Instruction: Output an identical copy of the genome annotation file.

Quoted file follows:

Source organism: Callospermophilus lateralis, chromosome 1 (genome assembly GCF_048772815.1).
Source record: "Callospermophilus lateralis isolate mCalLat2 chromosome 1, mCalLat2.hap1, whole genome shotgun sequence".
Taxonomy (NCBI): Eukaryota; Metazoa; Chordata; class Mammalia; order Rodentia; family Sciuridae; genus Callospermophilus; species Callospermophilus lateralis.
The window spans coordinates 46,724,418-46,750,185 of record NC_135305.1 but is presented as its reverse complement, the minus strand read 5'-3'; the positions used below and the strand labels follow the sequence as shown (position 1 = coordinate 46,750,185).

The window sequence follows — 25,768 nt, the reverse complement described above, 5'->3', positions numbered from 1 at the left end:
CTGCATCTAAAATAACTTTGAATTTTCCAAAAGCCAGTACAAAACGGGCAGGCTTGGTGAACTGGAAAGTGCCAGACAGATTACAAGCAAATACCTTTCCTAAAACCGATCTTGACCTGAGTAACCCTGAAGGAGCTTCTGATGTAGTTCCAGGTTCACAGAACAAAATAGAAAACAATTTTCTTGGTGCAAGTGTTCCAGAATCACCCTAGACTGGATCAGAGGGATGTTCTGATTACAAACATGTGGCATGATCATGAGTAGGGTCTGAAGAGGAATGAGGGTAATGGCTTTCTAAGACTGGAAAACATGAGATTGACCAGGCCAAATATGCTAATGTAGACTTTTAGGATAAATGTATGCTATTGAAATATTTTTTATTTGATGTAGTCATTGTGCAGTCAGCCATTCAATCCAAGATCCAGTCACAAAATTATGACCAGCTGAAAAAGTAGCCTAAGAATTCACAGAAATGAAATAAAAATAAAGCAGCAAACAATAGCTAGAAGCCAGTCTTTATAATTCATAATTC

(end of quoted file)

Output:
Source organism: Callospermophilus lateralis, chromosome 1 (genome assembly GCF_048772815.1).
Source record: "Callospermophilus lateralis isolate mCalLat2 chromosome 1, mCalLat2.hap1, whole genome shotgun sequence".
Taxonomy (NCBI): Eukaryota; Metazoa; Chordata; class Mammalia; order Rodentia; family Sciuridae; genus Callospermophilus; species Callospermophilus lateralis.
The window spans coordinates 46,724,418-46,750,185 of record NC_135305.1 but is presented as its reverse complement, the minus strand read 5'-3'; the positions used below and the strand labels follow the sequence as shown (position 1 = coordinate 46,750,185).

The window sequence follows — 25,768 nt, the reverse complement described above, 5'->3', positions numbered from 1 at the left end:
CTGCATCTAAAATAACTTTGAATTTTCCAAAAGCCAGTACAAAACGGGCAGGCTTGGTGAACTGGAAAGTGCCAGACAGATTACAAGCAAATACCTTTCCTAAAACCGATCTTGACCTGAGTAACCCTGAAGGAGCTTCTGATGTAGTTCCAGGTTCACAGAACAAAATAGAAAACAATTTTCTTGGTGCAAGTGTTCCAGAATCACCCTAGACTGGATCAGAGGGATGTTCTGATTACAAACATGTGGCATGATCATGAGTAGGGTCTGAAGAGGAATGAGGGTAATGGCTTTCTAAGACTGGAAAACATGAGATTGACCAGGCCAAATATGCTAATGTAGACTTTTAGGATAAATGTATGCTATTGAAATATTTTTTATTTGATGTAGTCATTGTGCAGTCAGCCATTCAATCCAAGATCCAGTCACAAAATTATGACCAGCTGAAAAAGTAGCCTAAGAATTCACAGAAATGAAATAAAAATAAAGCAGCAAACAATAGCTAGAAGCCAGTCTTTATAATTCATAATTC